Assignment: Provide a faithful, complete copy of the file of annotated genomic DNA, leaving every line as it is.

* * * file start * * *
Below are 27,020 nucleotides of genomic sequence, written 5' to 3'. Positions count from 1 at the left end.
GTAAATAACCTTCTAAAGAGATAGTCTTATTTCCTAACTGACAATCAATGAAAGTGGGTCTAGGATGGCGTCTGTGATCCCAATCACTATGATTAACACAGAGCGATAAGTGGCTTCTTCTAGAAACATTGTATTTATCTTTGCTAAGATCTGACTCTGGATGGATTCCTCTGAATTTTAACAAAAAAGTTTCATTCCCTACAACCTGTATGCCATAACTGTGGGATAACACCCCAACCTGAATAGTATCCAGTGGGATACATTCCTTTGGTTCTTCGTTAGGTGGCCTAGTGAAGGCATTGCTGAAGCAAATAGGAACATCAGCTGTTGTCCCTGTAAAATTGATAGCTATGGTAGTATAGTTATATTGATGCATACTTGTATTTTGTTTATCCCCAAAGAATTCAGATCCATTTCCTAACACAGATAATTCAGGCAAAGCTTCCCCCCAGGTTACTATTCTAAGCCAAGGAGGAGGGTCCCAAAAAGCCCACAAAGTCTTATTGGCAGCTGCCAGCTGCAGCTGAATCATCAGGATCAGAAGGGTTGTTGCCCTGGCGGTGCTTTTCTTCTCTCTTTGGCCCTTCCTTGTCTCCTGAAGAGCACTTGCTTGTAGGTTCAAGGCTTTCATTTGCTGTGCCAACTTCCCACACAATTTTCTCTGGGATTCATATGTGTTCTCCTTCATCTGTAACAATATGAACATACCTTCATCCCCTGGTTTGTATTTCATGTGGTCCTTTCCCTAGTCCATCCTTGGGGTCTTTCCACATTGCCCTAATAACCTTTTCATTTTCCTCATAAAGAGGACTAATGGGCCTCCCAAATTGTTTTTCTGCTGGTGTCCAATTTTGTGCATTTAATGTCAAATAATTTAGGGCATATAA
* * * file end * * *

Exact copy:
Below are 27,020 nucleotides of genomic sequence, written 5' to 3'. Positions count from 1 at the left end.
GTAAATAACCTTCTAAAGAGATAGTCTTATTTCCTAACTGACAATCAATGAAAGTGGGTCTAGGATGGCGTCTGTGATCCCAATCACTATGATTAACACAGAGCGATAAGTGGCTTCTTCTAGAAACATTGTATTTATCTTTGCTAAGATCTGACTCTGGATGGATTCCTCTGAATTTTAACAAAAAAGTTTCATTCCCTACAACCTGTATGCCATAACTGTGGGATAACACCCCAACCTGAATAGTATCCAGTGGGATACATTCCTTTGGTTCTTCGTTAGGTGGCCTAGTGAAGGCATTGCTGAAGCAAATAGGAACATCAGCTGTTGTCCCTGTAAAATTGATAGCTATGGTAGTATAGTTATATTGATGCATACTTGTATTTTGTTTATCCCCAAAGAATTCAGATCCATTTCCTAACACAGATAATTCAGGCAAAGCTTCCCCCCAGGTTACTATTCTAAGCCAAGGAGGAGGGTCCCAAAAAGCCCACAAAGTCTTATTGGCAGCTGCCAGCTGCAGCTGAATCATCAGGATCAGAAGGGTTGTTGCCCTGGCGGTGCTTTTCTTCTCTCTTTGGCCCTTCCTTGTCTCCTGAAGAGCACTTGCTTGTAGGTTCAAGGCTTTCATTTGCTGTGCCAACTTCCCACACAATTTTCTCTGGGATTCATATGTGTTCTCCTTCATCTGTAACAATATGAACATACCTTCATCCCCTGGTTTGTATTTCATGTGGTCCTTTCCCTAGTCCATCCTTGGGGTCTTTCCACATTGCCCTAATAACCTTTTCATTTTCCTCATAAAGAGGACTAATGGGCCTCCCAAATTGTTTTTCTGCTGGTGTCCAATTTTGTGCATTTAATGTCAAATAATTTAGGGCATATAA